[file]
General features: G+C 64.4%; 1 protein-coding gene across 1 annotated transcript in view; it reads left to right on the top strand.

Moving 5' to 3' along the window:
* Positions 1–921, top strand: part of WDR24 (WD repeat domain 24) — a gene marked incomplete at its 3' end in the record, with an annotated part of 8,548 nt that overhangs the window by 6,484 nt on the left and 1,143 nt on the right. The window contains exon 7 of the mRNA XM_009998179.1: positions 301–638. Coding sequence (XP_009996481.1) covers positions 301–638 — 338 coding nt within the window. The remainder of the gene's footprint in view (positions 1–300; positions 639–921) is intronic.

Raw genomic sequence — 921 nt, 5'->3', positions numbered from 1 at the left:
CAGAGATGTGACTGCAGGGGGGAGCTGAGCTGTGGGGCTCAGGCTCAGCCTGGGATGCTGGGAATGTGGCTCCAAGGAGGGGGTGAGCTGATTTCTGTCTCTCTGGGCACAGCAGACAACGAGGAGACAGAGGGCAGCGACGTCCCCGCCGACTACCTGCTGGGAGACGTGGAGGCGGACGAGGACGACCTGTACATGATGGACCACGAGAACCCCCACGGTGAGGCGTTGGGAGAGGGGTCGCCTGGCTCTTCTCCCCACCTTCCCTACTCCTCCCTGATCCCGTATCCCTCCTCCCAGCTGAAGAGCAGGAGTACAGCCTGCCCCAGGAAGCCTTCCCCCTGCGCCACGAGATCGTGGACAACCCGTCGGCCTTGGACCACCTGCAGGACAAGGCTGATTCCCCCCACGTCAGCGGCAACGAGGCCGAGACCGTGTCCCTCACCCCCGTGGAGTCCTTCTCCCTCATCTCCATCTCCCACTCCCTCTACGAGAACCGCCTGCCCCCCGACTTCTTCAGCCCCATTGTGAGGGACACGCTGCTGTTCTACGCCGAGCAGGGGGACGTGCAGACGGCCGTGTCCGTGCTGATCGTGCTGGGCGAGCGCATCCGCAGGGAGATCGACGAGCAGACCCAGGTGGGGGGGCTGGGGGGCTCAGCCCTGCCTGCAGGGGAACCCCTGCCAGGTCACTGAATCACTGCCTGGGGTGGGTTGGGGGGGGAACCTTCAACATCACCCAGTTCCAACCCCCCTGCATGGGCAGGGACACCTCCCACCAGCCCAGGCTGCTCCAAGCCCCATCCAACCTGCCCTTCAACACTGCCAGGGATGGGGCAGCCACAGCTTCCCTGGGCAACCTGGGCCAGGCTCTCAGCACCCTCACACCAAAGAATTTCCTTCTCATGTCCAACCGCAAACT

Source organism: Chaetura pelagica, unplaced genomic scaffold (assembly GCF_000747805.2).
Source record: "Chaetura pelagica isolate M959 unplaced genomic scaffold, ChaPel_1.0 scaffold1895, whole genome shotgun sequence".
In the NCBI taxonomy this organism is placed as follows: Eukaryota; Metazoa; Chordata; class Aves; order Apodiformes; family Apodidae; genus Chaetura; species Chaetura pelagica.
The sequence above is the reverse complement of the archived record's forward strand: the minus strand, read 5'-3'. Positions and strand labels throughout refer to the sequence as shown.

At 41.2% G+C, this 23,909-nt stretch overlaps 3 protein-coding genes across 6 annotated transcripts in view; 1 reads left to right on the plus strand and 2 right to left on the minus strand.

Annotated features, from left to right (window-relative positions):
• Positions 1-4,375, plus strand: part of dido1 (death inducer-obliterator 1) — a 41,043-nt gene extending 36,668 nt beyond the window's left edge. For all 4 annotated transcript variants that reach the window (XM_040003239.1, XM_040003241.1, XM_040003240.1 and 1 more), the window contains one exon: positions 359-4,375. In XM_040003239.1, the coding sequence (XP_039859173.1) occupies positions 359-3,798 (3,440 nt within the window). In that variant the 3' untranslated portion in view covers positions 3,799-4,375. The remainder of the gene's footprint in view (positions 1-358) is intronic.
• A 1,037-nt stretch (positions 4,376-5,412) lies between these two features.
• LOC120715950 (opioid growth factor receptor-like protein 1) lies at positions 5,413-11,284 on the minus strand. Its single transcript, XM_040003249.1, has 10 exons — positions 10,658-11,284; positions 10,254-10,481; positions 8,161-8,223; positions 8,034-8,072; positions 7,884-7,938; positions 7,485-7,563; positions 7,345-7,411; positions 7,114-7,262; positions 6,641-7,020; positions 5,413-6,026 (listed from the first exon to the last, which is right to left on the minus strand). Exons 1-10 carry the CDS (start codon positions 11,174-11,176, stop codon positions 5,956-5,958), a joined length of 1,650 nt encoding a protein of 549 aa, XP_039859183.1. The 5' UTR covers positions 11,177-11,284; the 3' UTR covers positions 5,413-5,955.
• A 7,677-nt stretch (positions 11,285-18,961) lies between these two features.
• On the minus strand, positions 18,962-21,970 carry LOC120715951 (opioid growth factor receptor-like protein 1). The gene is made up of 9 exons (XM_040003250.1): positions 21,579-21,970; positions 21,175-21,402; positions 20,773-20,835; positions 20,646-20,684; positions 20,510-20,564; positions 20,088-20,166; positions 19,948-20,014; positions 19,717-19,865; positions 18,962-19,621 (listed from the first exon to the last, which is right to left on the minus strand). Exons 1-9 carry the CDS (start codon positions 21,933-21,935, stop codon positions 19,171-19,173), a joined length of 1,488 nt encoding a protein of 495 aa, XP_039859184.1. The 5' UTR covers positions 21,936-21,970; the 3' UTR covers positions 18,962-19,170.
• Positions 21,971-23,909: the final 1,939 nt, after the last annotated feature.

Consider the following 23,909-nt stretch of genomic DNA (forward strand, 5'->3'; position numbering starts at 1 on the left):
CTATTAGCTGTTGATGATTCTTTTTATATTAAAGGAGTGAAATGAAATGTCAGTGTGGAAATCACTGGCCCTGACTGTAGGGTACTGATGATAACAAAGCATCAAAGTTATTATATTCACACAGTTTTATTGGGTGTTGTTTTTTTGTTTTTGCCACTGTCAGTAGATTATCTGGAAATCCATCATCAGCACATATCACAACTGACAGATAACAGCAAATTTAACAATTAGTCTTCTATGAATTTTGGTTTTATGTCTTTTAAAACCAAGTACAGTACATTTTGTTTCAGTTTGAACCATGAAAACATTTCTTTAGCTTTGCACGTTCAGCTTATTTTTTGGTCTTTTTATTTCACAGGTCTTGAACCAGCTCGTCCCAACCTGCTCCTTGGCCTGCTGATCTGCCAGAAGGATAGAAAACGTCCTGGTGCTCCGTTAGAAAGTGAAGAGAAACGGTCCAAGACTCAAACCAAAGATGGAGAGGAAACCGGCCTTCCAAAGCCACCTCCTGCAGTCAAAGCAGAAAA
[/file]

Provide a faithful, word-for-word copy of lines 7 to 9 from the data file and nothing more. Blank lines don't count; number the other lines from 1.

Source record: "Chaetura pelagica isolate M959 unplaced genomic scaffold, ChaPel_1.0 scaffold1895, whole genome shotgun sequence".
In the NCBI taxonomy this organism is placed as follows: Eukaryota; Metazoa; Chordata; class Aves; order Apodiformes; family Apodidae; genus Chaetura; species Chaetura pelagica.
The sequence above is the reverse complement of the archived record's forward strand: the minus strand, read 5'-3'. Positions and strand labels throughout refer to the sequence as shown.